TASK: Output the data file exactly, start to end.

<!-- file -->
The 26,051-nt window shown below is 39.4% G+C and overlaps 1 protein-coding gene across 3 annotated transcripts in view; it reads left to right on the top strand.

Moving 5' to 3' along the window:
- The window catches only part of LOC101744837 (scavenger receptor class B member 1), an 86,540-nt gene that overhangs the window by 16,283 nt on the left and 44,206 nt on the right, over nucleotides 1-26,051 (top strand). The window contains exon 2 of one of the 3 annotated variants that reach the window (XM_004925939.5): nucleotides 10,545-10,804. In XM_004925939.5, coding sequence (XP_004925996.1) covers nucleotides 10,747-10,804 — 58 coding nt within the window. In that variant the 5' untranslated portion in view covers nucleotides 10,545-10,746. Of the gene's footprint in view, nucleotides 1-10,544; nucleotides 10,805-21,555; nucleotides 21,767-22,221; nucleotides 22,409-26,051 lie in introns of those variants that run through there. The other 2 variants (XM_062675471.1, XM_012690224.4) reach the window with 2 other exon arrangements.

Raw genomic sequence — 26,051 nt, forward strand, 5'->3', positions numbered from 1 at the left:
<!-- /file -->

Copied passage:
The 26,051-nt window shown below is 39.4% G+C and overlaps 1 protein-coding gene across 3 annotated transcripts in view; it reads left to right on the top strand.

Moving 5' to 3' along the window:
- The window catches only part of LOC101744837 (scavenger receptor class B member 1), an 86,540-nt gene that overhangs the window by 16,283 nt on the left and 44,206 nt on the right, over nucleotides 1-26,051 (top strand). The window contains exon 2 of one of the 3 annotated variants that reach the window (XM_004925939.5): nucleotides 10,545-10,804. In XM_004925939.5, coding sequence (XP_004925996.1) covers nucleotides 10,747-10,804 — 58 coding nt within the window. In that variant the 5' untranslated portion in view covers nucleotides 10,545-10,746. Of the gene's footprint in view, nucleotides 1-10,544; nucleotides 10,805-21,555; nucleotides 21,767-22,221; nucleotides 22,409-26,051 lie in introns of those variants that run through there. The other 2 variants (XM_062675471.1, XM_012690224.4) reach the window with 2 other exon arrangements.

Raw genomic sequence — 26,051 nt, forward strand, 5'->3', positions numbered from 1 at the left: